First published in Landings, November 2022
Anger about the Monterey Aquarium Seafood Watch’s ill-informed listing of American lobster as a “red list” seafood species coupled with frustration stemming from the National Marine Fisheries Service (NMFS) mandate of an immediate 90% reduction in entanglement risk to North Atlantic right whales has created an outpouring of support from throughout Maine for the Maine Lobstermen’s Association (MLA) Save Maine Lobstermen campaign this fall.
“The Maine lobster industry has done everything it has been asked to do and more,” said Debbie Gagnon, co-owner of Red’s Eats in Wiscasset. “We’re able to do what we do because they do what they do.” Gagnon teamed up with the MLA to launch its fall fundraising challenge, urging all businesses that rely on a strong lobster industry to contribute to the Save Maine Lobstermen campaign. Red’s Eats itself contributed $2,500 to the campaign.
Portland lobsterman Richard Black organized a lobster feed fundraiser in October at the Pizza Villa in Portland. “I was out hauling and the owner called up and asked ‘what can we do about this nonsense’,” Black said, referring to the Seafood Watch listing. “We decided to do a small clambake behind the restaurant, and it just escalated from there.” Escalate it did, with hundreds of lobsters donated by Casco Bay Seafood and four other lobstermen who berth with Black on Union Wharf. In the end, more than $6,000 was donated from the afternoon event to the Save Maine Lobstermen campaign.
“It’s the injustice of the whole thing,” Black commented about NMFS’s actions. “There’s no data against us and tons on ship strikes. Why are these people running over the top of us?”
The owners of Jess’s Market in Rockland decided that they wanted to help as well. The market advertised to customers that it would donate 15% of all lobster sales, which included live, cooked, and meat bought in the store and online during one week in September. That week included Friday, September 23, when people throughout Maine wore red to show solidarity with lobstermen. In the end Jess’s donated $2,144 to the campaign.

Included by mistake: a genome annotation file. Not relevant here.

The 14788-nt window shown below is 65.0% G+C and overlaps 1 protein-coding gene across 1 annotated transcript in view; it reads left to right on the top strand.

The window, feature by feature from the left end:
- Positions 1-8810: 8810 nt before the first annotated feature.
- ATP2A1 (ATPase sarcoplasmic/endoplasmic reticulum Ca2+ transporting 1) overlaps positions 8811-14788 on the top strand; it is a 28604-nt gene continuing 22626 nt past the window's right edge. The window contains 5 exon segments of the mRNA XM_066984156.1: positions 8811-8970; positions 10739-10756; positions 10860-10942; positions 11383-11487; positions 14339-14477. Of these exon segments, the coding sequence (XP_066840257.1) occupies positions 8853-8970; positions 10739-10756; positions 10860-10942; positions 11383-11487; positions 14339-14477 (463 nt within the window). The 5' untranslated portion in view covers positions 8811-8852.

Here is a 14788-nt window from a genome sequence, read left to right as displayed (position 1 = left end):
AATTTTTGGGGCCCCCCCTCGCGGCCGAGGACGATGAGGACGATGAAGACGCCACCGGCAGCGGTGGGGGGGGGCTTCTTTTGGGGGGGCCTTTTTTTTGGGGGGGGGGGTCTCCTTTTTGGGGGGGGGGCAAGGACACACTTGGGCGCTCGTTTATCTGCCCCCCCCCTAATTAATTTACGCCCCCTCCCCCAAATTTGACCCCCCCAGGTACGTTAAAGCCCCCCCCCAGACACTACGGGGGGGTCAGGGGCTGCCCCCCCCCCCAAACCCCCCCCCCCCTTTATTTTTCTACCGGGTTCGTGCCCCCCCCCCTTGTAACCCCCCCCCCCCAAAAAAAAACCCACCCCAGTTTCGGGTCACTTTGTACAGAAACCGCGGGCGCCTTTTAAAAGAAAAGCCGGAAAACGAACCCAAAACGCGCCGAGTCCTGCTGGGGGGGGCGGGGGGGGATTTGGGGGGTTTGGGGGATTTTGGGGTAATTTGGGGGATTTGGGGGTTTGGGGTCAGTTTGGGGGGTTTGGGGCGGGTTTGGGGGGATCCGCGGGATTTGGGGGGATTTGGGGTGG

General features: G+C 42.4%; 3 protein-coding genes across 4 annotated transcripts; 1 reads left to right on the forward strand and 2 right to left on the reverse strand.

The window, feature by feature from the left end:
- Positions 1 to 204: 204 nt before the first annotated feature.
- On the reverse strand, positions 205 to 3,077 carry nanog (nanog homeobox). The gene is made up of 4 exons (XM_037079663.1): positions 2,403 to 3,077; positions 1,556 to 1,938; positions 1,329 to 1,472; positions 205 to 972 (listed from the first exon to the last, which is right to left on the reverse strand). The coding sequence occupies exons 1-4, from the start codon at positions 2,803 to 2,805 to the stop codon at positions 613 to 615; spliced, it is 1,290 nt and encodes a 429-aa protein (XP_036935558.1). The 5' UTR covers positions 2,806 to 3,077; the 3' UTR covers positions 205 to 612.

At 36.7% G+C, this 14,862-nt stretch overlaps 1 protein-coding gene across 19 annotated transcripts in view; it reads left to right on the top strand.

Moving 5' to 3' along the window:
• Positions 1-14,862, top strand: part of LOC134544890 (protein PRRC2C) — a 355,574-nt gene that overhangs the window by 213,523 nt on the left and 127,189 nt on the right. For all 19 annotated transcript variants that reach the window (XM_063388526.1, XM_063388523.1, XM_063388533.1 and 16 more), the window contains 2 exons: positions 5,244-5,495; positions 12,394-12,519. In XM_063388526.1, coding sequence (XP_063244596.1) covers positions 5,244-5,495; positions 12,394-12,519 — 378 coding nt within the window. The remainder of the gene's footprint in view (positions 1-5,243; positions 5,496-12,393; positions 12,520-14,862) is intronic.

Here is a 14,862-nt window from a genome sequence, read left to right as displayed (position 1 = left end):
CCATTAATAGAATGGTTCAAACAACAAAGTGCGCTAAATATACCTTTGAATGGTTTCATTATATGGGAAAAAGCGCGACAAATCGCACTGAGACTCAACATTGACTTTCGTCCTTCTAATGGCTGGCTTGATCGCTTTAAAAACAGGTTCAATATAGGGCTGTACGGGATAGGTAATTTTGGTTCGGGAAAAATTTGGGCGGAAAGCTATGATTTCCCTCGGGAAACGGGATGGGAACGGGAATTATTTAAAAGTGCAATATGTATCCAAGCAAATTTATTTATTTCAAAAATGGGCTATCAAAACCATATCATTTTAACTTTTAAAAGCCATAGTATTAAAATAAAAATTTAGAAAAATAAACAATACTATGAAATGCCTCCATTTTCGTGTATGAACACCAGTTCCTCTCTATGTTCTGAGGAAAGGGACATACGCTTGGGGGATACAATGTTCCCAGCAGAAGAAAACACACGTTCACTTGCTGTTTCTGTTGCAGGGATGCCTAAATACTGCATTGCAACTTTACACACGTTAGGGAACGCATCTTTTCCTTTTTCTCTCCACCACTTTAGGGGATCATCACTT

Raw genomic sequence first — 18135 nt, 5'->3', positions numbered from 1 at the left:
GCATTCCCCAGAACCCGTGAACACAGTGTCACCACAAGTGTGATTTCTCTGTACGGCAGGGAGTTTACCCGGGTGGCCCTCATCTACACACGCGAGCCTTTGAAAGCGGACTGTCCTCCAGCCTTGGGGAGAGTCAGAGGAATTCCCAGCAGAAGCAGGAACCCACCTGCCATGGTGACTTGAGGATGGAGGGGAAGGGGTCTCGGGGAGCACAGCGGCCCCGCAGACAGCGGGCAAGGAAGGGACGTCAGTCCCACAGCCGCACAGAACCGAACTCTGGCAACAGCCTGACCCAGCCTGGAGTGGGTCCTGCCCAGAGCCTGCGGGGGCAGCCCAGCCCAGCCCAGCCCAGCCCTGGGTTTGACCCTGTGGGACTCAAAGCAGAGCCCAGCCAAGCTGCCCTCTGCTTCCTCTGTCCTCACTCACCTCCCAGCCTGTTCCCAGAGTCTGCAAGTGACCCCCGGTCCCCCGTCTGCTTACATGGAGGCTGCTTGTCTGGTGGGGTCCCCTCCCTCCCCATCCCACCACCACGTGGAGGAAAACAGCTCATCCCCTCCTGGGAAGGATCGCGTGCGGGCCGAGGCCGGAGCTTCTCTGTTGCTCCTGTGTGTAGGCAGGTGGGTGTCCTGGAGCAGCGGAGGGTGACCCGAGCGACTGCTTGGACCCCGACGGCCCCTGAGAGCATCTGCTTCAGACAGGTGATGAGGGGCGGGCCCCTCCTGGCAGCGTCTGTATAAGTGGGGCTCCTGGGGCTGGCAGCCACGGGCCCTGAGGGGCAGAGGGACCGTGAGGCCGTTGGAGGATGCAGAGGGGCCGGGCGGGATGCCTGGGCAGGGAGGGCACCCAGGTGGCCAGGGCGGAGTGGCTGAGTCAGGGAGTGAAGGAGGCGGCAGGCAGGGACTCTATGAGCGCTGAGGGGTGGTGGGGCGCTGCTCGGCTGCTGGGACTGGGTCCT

“We saw a lot of enthusiastic customers wearing red and eating lobster while contributing to your legal fund. We greatly appreciate all your association does for the lobster industry here in Maine,” Sharon O’Brien, co-owner of the business, wrote with the donation.
Beals Island resident and lobsterman’s wife Amanda Smith is a member of Downeast Housewives for the Fishing Industry, a tongue-in-cheek name for a dedicated group of wives and partners of lobstermen. “My husband and two brothers-in-law are lobster fishermen, my father-in-law lobster fished, and our three nephews are all lobster fishermen,” Smith said.
She and other members of the group organized “Supporting Our Heritage: Maine’s Lobster,” a September 26 rally on Beals. Jonesport school children set up a lobster roll and lemonade booth at the event. “It was after the red listing came out and we wanted to feel useful. People came to the rally from all around and the kids sold a lot of lobster rolls,” she said. In the end the children’s efforts resulted in a $1,198 donation to the Save Maine Lobstermen campaign.
Smith reflected on the anguish many lobstermen and their families are experiencing right now. “A lot of guys don’t know what to do. They are facing the loss of everything they know and have put their hearts into,” she said. “Trap companies are laying off and people are losing their jobs. A lot of lobstermen don’t even have the words to use to describe how they feel.”
Tony Esposito, owner of Dover Ford and Union Fair Auto Sales, dedicated one month of radio advertising to raise awareness of the Save Maine Lobstermen campaign and pledged $200 for every auto sold in October. Starting in November, Friend & Friend Powersports in Ellsworth will donate $100 for every new, adult-size unit sold. And Paul Hastings, owner of Mornings in Paris coffee shops in Kennebunk and Ogunquit, has brewed a special coffee blend, known as the #SaveMaineLobstermen Brew, and will donate $4 for every pound sold.
Treats back in 2012. The company makes lobster crackers for people and pets. Greg’s father Wayne, grandfather Stillman, great-grandfather Chester and great-great-grandfather Lewis all lobstered. The couple’s oldest son Andy is also a lobsterman; his three children lobster in the summer. The family understands fully the significance of NMFS’s actions, which could shut down a centuries-old fishery.
They came up with a new way to raise money for the Save Maine Lobstermen Campaign: a catnip fish. Buster’s Homegrown is a cat toy made using lobster fabric and filled with catnip. Thus far, Friendship Lobster Treats has donated $400 to the campaign.
Every little bit counts.